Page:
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How are Young Caregivers Affected by Family Members with a Chronic Illness?     

A recent review article evaluates the lives of young caregivers of family members who suffer from chronic illness. The article summarizes their personal experiences and the impact of their care.

Young caregivers are children or adolescents who provide care, assistance, or support to family members with chronic illness. These children take over many of the adult responsibilities of the family, including a care-giving or nursing role. Although research has indicated that these children can provide care at any age and that their responsibilities tend to increase with age, there is a lack of understanding in the literature regarding the impact of caregiving on these young people.

More than Half of Young Caregivers Live with Single Mothers

The extent of care that they provide depends on many factors, including the severity of the chronic illness, the family dynamics, family economics, access to outside support, and the process of being socialized into the role of carer. Over half of all young carers live with single mothers who suffer from a somatic chronic illness. Census research has indicated that the proportion of young carers ranges from 2-4% in western countries. However, this number rises with the age of the children.

Benefits and Drawbacks of Being a Young Caregiver

The literature thus far indicates that there may be benefits as well as drawbacks to caring for family members with chronic illness at a young age. Some studies have found that young carers demonstrate a high sense of self-esteem, early maturity, and a close relationship with their parents. Other studies indicate that there may be harm to the physical, psychosocial, and educational development of these children.

In preparation for a German Federal Ministry of Health prevalence study, a recent review was published in the Journal of Compassionate Health Care, summarizing the current body of knowledge about young carers’ lives, paying particular attention to their personal experiences, the impact of caring, and their needs and coping behaviours. The review included data from 25 English or German studies evaluating children between four and 25 years of age, from 2007 to 2017.

Children Caregivers Spent More Time at Home

The study found that many of the children involved in caring for family members with chronic illness were highly involved in their care, and consequently spent the majority of their time at home. The studies indicated that the children tended to conceal their role of caregiver from others, including extended family members, not wanting to be identified as different, or as “young carers”.  These children were more likely to be female and were also more likely to be caring for female parents. The young carers did not feel that they had a choice regarding whether to provide care and provided care for several hours each day.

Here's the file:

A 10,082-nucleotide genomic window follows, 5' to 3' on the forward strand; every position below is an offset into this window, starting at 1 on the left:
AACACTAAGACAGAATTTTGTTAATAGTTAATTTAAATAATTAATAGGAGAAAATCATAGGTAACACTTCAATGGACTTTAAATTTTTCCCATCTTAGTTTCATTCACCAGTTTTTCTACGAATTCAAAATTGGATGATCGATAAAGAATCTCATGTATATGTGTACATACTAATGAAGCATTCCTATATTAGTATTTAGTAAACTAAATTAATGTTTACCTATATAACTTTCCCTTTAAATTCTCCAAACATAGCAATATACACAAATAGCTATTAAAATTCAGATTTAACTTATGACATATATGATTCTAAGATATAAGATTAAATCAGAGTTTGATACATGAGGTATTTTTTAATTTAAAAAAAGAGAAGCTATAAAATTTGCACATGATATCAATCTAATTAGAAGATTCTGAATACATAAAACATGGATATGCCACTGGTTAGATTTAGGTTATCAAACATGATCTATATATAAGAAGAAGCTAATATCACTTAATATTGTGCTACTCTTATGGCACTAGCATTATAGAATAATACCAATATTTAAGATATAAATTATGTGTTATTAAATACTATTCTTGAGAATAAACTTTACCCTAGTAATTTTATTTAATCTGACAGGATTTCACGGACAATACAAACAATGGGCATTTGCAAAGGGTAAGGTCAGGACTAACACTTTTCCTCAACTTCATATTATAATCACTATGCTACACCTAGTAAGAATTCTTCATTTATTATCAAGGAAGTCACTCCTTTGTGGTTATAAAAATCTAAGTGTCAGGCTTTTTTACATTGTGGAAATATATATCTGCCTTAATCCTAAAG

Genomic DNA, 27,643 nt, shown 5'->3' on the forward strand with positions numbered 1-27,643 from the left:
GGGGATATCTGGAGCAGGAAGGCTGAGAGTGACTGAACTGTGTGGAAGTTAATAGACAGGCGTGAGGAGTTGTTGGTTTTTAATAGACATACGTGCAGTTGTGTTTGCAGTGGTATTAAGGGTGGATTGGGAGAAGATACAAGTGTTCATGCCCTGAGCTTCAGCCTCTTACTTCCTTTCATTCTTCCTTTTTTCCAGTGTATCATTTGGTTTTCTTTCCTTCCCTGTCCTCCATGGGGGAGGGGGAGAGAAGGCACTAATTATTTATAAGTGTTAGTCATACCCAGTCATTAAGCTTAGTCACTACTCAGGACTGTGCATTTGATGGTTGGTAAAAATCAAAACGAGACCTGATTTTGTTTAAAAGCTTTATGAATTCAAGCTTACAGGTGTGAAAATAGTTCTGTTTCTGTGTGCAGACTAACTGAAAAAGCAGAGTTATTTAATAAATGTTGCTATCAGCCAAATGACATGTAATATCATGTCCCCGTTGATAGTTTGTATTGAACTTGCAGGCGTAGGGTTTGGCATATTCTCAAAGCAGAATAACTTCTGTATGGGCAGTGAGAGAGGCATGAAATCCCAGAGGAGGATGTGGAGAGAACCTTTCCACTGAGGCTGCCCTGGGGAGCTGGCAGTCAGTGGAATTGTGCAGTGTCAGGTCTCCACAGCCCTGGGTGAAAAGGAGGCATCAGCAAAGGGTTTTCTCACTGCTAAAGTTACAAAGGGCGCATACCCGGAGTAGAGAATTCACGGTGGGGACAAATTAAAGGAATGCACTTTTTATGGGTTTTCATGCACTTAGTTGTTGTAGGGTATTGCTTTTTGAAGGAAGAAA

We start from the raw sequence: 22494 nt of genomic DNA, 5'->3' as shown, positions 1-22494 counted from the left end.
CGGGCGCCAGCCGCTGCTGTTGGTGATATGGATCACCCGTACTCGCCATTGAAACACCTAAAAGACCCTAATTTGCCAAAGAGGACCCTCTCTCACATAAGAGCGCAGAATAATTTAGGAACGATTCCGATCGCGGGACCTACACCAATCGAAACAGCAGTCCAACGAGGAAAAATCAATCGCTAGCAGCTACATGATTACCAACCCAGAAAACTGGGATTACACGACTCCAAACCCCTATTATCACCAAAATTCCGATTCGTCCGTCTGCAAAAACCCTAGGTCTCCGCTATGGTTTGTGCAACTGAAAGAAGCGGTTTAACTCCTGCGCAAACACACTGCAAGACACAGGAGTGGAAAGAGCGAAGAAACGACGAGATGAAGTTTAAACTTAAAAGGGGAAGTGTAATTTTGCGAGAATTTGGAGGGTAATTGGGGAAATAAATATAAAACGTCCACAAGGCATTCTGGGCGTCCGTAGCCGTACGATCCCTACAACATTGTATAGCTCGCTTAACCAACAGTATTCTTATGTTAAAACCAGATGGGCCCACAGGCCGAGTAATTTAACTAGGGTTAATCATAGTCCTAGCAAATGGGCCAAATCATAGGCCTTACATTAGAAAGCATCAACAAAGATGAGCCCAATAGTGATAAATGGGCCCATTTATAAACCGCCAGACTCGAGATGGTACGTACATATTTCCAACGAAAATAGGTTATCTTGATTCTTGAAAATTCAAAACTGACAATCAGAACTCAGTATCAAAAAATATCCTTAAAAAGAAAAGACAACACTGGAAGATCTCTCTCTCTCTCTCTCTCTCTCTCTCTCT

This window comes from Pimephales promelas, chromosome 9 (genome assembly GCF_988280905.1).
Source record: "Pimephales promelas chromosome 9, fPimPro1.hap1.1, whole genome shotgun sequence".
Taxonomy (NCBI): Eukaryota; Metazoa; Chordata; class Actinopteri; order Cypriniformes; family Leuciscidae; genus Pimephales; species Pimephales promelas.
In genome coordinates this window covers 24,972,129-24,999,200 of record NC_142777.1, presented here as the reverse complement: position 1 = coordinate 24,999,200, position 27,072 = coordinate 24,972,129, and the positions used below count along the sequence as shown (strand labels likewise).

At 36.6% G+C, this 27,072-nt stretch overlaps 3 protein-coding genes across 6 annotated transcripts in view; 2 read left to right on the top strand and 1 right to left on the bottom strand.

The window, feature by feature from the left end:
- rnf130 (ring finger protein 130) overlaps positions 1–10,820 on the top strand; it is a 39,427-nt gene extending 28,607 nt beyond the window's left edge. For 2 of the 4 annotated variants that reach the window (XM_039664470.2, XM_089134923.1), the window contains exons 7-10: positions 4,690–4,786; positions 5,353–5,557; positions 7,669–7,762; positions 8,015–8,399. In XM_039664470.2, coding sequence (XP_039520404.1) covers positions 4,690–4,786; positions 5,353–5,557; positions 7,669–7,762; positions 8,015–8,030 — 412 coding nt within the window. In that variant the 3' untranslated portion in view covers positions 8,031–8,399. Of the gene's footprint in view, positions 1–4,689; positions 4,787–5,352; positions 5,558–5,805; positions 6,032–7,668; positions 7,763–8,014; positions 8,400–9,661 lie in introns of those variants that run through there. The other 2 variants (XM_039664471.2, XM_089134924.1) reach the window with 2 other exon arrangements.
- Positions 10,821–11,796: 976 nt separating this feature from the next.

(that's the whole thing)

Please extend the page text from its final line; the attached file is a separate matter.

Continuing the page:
Social Lives Impaired

The result was that their social lives were markedly impaired. The pervasive theme found in these studies was that these children wanted to be “normal”. The children consistently expressed a desire for professional support to adequately support their family members.

Reluctance to Seek Professional Help

A pervasive theme for these families was the need for more outside support. Many of the families, however, were reluctant to seek professional help out of a fear of being forcibly separated. The study showed that if the family is afraid that their situation would be criticized, or worse, their family torn apart with the forced removal of the children from the family, they are more apt to conceal their situation, thereby avoiding much needed outside help. Financial assistance was also identified as a universal need for these families with chronic illness.

Based on the results of this review, the authors recommended situation-specific, needs-based, and service-oriented support for families with chronic illness. The authors recommend three strategies to assist these families.

  1. The German Child Welfare Association should initiate regular workshops in schools on the subject of “young carers” to develop empathy among teachers and to prevent stigmatization among peers.
  2. Health professionals should be educated and sensitized to these situations, aiming to develop a trusting relationship with these young carers and their chronically ill family members, in order to facilitate individualized solutions.
  3. All caregivers of young carers should work to make sure that the familial life of these children is balanced with an age-appropriate social life.

In summary, the subject of young carers has increased in prominence over the past 15 years within the international scientific community. There are still many knowledge gaps that need to be addressed, including more information on the impact of specific illnesses, the impact of mental illness, and the gender disparity found in young carers.

The authors encourage professionals to provide appropriate supports and interventions when necessary, considering a family-oriented perspective to problem-solving. Child welfare professionals and education professionals as well are encouraged to adopt an empathetic approach to families with chronic illness.

Written by Lisa Borsellino, B.Sc.

Reference: Chikhradze, Nino, Christiane Knecht, and Sabine Metzing. “Young carers: growing up with chronic illness in the family-a systematic review 2007-2017.” Journal of Compassionate Health Care 4.1 (2017): 12.

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